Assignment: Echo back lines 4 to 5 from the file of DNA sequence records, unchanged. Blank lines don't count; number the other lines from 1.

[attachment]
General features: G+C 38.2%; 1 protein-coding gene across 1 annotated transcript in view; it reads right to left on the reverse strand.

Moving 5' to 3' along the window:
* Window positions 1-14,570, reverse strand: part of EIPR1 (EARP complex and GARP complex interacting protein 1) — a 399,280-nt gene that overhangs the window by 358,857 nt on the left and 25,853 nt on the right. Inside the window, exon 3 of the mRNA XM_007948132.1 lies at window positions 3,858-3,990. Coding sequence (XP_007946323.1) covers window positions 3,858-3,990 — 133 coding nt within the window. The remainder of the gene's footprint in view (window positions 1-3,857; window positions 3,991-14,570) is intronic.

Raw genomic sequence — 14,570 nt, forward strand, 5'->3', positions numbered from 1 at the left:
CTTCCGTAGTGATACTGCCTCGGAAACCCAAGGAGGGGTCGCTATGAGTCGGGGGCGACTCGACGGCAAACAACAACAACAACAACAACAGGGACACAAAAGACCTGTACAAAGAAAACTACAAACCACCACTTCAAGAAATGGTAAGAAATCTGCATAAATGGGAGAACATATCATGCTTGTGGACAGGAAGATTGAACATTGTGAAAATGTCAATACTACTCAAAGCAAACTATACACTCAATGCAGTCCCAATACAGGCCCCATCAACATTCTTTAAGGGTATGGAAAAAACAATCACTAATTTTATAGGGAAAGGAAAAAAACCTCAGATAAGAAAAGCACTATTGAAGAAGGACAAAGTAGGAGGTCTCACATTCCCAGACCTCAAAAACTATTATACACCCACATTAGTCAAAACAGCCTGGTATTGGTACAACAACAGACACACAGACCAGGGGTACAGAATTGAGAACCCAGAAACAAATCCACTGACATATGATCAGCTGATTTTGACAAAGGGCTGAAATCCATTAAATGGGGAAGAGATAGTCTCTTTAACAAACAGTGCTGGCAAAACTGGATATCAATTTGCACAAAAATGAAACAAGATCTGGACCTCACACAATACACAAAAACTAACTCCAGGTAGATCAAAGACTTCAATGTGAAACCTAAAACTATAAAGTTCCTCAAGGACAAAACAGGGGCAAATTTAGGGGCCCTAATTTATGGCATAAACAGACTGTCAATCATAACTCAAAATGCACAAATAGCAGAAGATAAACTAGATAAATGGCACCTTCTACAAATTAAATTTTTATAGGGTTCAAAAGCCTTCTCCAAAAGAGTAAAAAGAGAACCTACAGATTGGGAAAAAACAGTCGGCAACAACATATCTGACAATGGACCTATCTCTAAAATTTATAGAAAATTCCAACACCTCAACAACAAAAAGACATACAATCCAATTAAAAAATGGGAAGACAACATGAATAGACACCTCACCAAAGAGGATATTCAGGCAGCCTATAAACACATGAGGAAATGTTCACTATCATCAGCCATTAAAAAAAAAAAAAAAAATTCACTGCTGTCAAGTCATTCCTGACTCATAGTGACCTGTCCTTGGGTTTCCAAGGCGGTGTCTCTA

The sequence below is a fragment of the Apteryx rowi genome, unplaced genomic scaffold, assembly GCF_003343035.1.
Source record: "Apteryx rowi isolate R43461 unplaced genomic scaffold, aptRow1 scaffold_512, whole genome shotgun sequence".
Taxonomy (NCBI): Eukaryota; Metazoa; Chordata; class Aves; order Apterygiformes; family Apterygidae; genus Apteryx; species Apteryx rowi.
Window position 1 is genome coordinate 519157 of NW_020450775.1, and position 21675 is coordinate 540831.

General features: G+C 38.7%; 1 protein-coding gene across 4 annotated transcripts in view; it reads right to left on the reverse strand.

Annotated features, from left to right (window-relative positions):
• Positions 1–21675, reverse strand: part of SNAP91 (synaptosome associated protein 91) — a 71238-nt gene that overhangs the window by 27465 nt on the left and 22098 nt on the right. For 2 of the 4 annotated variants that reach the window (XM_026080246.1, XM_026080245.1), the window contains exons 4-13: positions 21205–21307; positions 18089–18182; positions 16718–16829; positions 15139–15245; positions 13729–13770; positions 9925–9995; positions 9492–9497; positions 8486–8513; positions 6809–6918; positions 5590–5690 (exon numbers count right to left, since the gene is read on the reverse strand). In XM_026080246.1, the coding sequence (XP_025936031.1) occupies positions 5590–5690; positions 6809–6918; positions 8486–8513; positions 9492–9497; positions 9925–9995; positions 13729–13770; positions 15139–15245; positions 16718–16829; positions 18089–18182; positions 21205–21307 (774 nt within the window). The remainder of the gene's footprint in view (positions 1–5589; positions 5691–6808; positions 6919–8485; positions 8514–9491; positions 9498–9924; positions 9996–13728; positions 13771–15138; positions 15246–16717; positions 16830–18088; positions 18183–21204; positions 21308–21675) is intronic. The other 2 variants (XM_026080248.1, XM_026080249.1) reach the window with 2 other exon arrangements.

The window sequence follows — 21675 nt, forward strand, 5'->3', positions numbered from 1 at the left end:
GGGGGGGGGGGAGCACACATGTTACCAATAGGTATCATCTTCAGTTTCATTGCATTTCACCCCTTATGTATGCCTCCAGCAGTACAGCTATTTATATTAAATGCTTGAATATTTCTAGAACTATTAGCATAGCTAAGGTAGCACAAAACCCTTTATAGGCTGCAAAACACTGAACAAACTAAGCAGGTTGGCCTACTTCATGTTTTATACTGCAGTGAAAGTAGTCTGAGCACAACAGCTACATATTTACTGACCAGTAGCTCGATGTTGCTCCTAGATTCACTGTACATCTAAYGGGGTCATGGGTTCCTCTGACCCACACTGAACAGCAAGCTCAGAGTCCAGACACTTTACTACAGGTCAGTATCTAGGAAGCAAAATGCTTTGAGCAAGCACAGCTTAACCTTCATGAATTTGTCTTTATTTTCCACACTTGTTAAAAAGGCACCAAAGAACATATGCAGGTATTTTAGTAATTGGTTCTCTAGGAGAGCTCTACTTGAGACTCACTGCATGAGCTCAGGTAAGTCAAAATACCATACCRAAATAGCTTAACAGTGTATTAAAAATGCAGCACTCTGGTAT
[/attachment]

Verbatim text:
Raw genomic sequence — 14,570 nt, forward strand, 5'->3', positions numbered from 1 at the left:
CTTCCGTAGTGATACTGCCTCGGAAACCCAAGGAGGGGTCGCTATGAGTCGGGGGCGACTCGACGGCAAACAACAACAACAACAACAACAGGGACACAAAAGACCTGTACAAAGAAAACTACAAACCACCACTTCAAGAAATGGTAAGAAATCTGCATAAATGGGAGAACATATCATGCTTGTGGACAGGAAGATTGAACATTGTGAAAATGTCAATACTACTCAAAGCAAACTATACACTCAATGCAGTCCCAATACAGGCCCCATCAACATTCTTTAAGGGTATGGAAAAAACAATCACTAATTTTATAGGGAAAGGAAAAAAACCTCAGATAAGAAAAGCACTATTGAAGAAGGACAAAGTAGGAGGTCTCACATTCCCAGACCTCAAAAACTATTATACACCCACATTAGTCAAAACAGCCTGGTATTGGTACAACAACAGACACACAGACCAGGGGTACAGAATTGAGAACCCAGAAACAAATCCACTGACATATGATCAGCTGATTTTGACAAAGGGCTGAAATCCATTAAATGGGGAAGAGATAGTCTCTTTAACAAACAGTGCTGGCAAAACTGGATATCAATTTGCACAAAAATGAAACAAGATCTGGACCTCACACAATACACAAAAACTAACTCCAGGTAGATCAAAGACTTCAATGTGAAACCTAAAACTATAAAGTTCCTCAAGGACAAAACAGGGGCAAATTTAGGGGCCCTAATTTATGGCATAAACAGACTGTCAATCATAACTCAAAATGCACAAATAGCAGAAGATAAACTAGATAAATGGCACCTTCTACAAATTAAATTTTTATAGGGTTCAAAAGCCTTCTCCAAAAGAGTAAAAAGAGAACCTACAGATTGGGAAAAAACAGTCGGCAACAACATATCTGACAATGGACCTATCTCTAAAATTTATAGAAAATTCCAACACCTCAACAACAAAAAGACATACAATCCAATTAAAAAATGGGAAGACAACATGAATAGACACCTCACCAAAGAGGATATTCAGGCAGCCTATAAACACATGAGGAAATGTTCACTATCATCAGCCATTAAAAAAAAAAAAAAAAATTCACTGCTGTCAAGTCATTCCTGACTCATAGTGACCTGTCCTTGGGTTTCCAAGGCGGTGTCTCTA